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23 pages, 1917 KiB  
Review
Semi-Automated Therapeutic Drug Monitoring as a Pillar toward Personalized Medicine for Tuberculosis Management
by Rannissa Puspita Jayanti, Nguyen Phuoc Long, Nguyen Ky Phat, Yong-Soon Cho and Jae-Gook Shin
Pharmaceutics 2022, 14(5), 990; https://doi.org/10.3390/pharmaceutics14050990 - 05 May 2022
Cited by 8 | Viewed by 2715
Abstract
Standard tuberculosis (TB) management has failed to control the growing number of drug-resistant TB cases worldwide. Therefore, innovative approaches are required to eradicate TB. Model-informed precision dosing and therapeutic drug monitoring (TDM) have become promising tools for adjusting anti-TB drug doses corresponding with [...] Read more.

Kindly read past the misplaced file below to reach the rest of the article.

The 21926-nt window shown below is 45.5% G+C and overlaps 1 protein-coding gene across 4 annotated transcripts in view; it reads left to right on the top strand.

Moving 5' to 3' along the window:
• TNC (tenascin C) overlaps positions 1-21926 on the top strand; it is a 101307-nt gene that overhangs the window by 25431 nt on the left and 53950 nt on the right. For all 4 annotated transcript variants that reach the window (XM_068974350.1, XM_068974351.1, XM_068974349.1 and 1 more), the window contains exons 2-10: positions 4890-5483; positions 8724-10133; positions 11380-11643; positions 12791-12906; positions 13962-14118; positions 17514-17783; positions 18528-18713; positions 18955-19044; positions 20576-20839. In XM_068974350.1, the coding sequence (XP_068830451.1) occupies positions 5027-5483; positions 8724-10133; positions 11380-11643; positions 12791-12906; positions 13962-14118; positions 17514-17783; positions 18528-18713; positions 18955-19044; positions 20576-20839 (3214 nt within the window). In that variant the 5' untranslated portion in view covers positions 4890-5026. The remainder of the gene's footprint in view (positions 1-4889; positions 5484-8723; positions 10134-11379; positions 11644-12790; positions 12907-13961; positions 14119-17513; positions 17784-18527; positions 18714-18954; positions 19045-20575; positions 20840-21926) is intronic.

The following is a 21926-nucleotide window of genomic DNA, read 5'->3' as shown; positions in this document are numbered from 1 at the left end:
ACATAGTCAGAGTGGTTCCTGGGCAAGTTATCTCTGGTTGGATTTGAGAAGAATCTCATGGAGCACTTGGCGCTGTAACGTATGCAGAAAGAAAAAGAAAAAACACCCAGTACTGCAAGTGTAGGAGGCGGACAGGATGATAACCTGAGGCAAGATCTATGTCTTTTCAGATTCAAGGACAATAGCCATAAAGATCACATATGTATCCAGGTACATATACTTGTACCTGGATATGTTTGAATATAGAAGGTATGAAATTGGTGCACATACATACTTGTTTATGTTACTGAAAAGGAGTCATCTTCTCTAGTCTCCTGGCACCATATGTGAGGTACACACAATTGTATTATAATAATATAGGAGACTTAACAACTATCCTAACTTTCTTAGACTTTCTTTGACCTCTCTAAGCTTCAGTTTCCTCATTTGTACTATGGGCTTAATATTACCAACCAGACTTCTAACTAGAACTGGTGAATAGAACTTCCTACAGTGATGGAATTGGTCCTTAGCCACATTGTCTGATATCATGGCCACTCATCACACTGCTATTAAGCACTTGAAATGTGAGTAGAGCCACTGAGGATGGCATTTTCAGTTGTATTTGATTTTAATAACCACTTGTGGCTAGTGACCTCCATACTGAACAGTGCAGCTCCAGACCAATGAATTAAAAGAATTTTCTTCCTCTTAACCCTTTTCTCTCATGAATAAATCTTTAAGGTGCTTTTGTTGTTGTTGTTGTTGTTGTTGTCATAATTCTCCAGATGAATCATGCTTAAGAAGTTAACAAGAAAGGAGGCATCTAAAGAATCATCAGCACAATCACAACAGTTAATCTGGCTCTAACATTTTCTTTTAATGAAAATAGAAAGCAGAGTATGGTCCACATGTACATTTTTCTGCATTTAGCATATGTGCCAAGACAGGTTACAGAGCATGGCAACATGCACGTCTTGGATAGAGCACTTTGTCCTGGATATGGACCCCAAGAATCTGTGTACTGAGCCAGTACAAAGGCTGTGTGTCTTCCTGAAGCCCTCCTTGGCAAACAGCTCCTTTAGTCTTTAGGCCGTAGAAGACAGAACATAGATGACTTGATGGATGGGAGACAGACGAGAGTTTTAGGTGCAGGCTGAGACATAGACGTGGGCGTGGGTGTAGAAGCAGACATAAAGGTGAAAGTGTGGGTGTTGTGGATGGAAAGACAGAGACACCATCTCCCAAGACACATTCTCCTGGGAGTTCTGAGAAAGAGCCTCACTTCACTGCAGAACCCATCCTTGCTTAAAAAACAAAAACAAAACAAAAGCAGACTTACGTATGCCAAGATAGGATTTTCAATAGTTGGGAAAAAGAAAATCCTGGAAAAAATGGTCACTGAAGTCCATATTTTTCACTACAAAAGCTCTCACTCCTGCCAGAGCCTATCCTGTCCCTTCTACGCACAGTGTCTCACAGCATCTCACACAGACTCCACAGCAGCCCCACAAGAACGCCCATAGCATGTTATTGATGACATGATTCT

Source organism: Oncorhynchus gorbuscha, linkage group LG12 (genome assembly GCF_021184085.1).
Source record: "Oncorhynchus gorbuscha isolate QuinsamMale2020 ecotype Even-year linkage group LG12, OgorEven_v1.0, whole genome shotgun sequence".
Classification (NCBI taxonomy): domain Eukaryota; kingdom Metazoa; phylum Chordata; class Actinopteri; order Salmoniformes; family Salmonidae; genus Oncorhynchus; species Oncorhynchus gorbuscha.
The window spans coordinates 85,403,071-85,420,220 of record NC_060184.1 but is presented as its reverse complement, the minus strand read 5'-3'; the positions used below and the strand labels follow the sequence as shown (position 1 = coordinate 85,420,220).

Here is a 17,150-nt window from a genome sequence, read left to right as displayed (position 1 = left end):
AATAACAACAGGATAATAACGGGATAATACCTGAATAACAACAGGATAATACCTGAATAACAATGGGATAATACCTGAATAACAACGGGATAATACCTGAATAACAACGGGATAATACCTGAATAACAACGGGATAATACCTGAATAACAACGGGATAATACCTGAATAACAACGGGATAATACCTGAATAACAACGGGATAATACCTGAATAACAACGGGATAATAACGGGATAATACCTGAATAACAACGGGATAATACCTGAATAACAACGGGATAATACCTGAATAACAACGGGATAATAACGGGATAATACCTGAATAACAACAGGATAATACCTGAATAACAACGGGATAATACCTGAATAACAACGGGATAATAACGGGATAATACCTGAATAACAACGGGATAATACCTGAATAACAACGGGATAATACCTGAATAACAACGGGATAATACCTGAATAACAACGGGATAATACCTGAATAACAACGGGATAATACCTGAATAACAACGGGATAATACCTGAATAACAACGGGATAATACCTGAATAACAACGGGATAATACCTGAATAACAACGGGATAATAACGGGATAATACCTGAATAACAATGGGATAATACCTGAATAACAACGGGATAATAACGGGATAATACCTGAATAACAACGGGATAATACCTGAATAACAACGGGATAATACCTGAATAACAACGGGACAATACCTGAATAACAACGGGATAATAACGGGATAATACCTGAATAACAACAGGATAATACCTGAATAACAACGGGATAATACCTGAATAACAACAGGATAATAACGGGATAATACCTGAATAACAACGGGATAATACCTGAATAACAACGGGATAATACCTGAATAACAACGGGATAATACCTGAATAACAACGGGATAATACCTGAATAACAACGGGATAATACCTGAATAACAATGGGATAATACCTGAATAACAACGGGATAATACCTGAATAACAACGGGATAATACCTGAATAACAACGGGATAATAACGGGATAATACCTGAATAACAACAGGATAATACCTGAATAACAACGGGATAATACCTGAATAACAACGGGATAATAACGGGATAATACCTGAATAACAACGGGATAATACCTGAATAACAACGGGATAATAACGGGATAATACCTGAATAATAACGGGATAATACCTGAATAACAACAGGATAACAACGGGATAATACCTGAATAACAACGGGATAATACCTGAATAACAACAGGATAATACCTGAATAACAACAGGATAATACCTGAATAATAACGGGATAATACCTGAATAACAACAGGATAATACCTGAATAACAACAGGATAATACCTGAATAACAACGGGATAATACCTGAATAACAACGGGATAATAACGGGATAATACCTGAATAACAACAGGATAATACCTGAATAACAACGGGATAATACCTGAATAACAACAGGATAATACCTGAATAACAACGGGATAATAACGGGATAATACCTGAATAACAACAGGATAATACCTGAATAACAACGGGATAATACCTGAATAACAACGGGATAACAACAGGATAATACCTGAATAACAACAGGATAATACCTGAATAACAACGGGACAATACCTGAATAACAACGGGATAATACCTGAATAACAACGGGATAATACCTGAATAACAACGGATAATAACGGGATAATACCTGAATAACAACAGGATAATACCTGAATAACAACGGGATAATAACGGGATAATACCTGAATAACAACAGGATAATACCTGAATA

Standard tuberculosis (TB) management has failed to control the growing number of drug-resistant TB cases worldwide. Therefore, innovative approaches are required to eradicate TB. Model-informed precision dosing and therapeutic drug monitoring (TDM) have become promising tools for adjusting anti-TB drug doses corresponding with individual pharmacokinetic profiles. These are crucial to improving the treatment outcome of the patients, particularly for those with complex comorbidity and a high risk of treatment failure. Despite the actual benefits of TDM at the bedside, conventional TDM encounters several hurdles related to laborious, time-consuming, and costly processes. Herein, we review the current practice of TDM and discuss the main obstacles that impede it from successful clinical implementation. Moreover, we propose a semi-automated TDM approach to further enhance precision medicine for TB management. Full article